This is supposed to be the first film in a new trilogy, but it should be noted that Pitch Perfect 2 kicked its ass at the box office, so it isn’t exactly setting the world on fire. Let’s hope that critical praise and word of mouth result in a healthy worldwide run for Mad Max: Fury Road. I want more.
Mad Max: Fury Road is playing at theaters across the valley.
Nothing cinematically sucks more than a comedy that makes you yawn.
A Million Ways to Die in the West is one of the summer movie season’s biggest bummers. Seth MacFarlane’s second feature directorial effort (after the breezy and hilarious Ted) is a lumbering enterprise. It’s not awful, and it does have its share of giggles, but it can’t be classified as anything close to a good movie. That’s a kick in the balls, because some slicker editing and a dial-back on the gross-out gags could’ve kept this thing closer to 90 minutes (instead of nearly two hours) and would have gotten rid of the moments that go too far.
Like Mel Brooks with the classic Blazing Saddles, MacFarlane tried to make a satirical Western that truly looks and feels like a Western. He gets the cinematography right, but his tempo is way off. While Blazing Saddles had the exuberance of a grand Western, MacFarlane’s dependence on comic violence and slow pacing feels like he’s trying to make something like Clint Eastwood’s Unforgiven, but funny. It doesn’t work.
MacFarlane plays Albert, a snarky, ahead-of-his-time guy trying to survive in the great American West. He’s a sheep farmer, but he’s terrible at it; one of his animals constantly winds up on his roof. He’s always getting into trouble with his wise mouth, and his inability to stand up for himself in manly gunfights has earned the ire of his girlfriend, Louise (Amanda Seyfried).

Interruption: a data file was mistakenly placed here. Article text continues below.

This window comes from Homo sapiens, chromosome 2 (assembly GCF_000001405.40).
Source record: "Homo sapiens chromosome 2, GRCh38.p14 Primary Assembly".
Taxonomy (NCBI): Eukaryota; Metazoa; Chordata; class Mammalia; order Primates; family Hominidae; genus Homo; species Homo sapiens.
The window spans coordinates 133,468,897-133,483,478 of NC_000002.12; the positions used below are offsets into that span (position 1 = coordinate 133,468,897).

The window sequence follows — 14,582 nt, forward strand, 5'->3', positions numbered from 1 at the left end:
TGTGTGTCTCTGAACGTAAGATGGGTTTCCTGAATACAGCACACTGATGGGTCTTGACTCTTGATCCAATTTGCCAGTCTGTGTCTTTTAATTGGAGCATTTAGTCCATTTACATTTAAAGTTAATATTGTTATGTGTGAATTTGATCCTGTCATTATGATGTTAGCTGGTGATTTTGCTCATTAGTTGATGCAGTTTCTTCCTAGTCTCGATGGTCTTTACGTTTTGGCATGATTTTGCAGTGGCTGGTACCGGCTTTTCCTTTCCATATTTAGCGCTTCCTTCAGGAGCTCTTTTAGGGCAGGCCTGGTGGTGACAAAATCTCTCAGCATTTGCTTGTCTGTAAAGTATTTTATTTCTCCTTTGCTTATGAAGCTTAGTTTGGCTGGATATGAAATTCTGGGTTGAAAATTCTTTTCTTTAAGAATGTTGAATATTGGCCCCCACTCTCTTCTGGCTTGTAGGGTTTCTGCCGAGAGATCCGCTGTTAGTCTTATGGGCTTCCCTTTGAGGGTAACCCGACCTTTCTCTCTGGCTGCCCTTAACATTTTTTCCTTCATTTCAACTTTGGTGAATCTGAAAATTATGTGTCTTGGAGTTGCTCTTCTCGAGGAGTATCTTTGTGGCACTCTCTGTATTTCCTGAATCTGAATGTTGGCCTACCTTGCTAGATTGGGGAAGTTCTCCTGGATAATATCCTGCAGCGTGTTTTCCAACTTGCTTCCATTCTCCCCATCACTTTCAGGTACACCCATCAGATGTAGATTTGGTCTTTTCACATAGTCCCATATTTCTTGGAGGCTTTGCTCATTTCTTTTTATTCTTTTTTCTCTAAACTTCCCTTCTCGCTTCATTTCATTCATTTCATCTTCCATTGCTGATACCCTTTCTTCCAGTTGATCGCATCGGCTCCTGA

After getting dumped, Albert is determined to win Louise back. Enter newcomer Anna (a stunningly sweet Charlize Theron), who befriends Albert and tutors him in the ways of women. She also must show Albert how to shoot a gun after he challenges the evil Foy (Neil Patrick Harris)—Louise’s extravagantly mustachioed and arrogant new beau—to a gunfight.
Instead of going for something goofy with the relationship between Albert and Anna, MacFarlane tries to make their budding romance feel “real.” It is completely out of place in a movie like this. And, let’s face it: MacFarlane has his charms, but he doesn’t seem like a likely romantic partner for Theron. They look unintentionally funny together, like Peter Brady trying to kiss Marilyn Monroe.
Liam Neeson appears in the thankless role of Clinch, a resident killer and the husband of Anna (unbeknownst to Albert). Neeson sneers his way through his role with nothing funny to do, unless you regard the sight of him having a daisy shoved in his butt as funny.
A subplot involving a hooker (Sarah Silverman) and her virgin boyfriend (Giovanni Ribisi) is full of jokes too obvious and too old for them, although they try hard to rise above the material. (I did like the moment in which Ribisi referenced his deranged dance moves from Ted.)
MacFarlane drags out some gags way too long. For example, Neil Patrick Harris crapping in hats after ingesting laxative powder is kind of funny. However, we don’t need to see the results of an accident spill out of a hat. As for the violence, the first few deaths get laughs, but they grow tiresome, fast.
MacFarlane’s attempt to emulate Mel Brooks has fallen flat. He has Ted 2 on the boards as a producer. He should just go ahead and direct that film, and return to some familiar territory for recalibrating. If he were to, say, announce a Frankenstein or Robin Hood spoof in the near future, that would be a bad sign.
A Million Ways to Die in the West is playing at theaters across the valley.